At a ministry panel as part of the Young Adult Festival, four crazy Christians spoke to us about their calls and journeys of ministry. All of them were crazy enough to listen to where God was calling them and crazy enough to follow.  The Rev. Caro Hall is crazy enough to have come out as a lesbian, discerned a calling to the priesthood and accepted the invitation to be president of INTEGRITY, the Episcopal Church’s national and leading grassroots voice for the full inclusion of LGBT persons in the Episcopal Church and our equal access to its rites. Kim Robey is crazy enough to speak out for gender justice and women’s empowerment all over the globe and become the Executive Director of Anglican Women’s Empowerment.  She leads other crazy women and men in standing up and speaking out for the equal rights and treatment of women and girls against world powers who have a vested interest in maintaining the unjust status quo. The Rev. Matthew J. Moretz is crazy enough to have created  ”Father Matthew Presents,” a series of video blogs focusing on issues of faith and ministry from the perspective of an Episcopal priest.  The series is a close-up view of the Episcopal Church in the 21st century.  Father Matthew seeks to present the treasures of Christianity one video at a time and is crazy enough to put is face and his message of “what is awesome about the Episcopal church” out there on the internet for the world to see and hear the good news of God in Jesus Christ. And Larry Bourgeois is crazy enough to be working with the Church to develop Fresh Expressions of ministry and “third-place communities” for people to gather to explore their faith and their doubts and build relationships with God and with each other.  He is crazy enough to say, “hey, maybe we can form communities right where people already are, like coffee shops and bookstores. Instead of demanding that they come to us, to Church, let’s go to them.”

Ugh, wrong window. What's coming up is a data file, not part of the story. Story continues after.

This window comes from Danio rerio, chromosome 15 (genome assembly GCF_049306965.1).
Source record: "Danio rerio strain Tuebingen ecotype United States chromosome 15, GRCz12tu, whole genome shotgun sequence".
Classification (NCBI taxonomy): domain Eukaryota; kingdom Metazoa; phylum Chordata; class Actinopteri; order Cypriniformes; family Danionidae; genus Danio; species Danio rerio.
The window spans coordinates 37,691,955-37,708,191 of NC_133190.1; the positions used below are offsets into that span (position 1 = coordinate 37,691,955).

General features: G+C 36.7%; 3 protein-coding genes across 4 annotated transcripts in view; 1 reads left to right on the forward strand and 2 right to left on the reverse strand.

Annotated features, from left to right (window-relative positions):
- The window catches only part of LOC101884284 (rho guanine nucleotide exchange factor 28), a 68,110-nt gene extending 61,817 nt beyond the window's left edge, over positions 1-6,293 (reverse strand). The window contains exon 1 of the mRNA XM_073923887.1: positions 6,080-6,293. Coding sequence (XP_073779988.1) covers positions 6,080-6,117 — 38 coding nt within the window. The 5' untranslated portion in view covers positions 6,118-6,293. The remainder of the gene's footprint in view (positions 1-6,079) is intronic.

May we follow the crazy example of those saints who have gone before us like Harriet Beecher Stowe. May we be crazy Christians who don’t try and bring God to people but help them recognize that God is already in their midst. May we be crazy Christians who come out as who they truly are.  May we be crazy Christians who welcome all to the table.  May we be crazy Christians who not only say they believe the crazy things that Jesus said, but do the crazy things that Jesus did. Like love their neighbor.  And their enemy.  And their self.  And God. May we be crazy Christians who Incarnation the crazy love of God in all we do and say and are, every single day.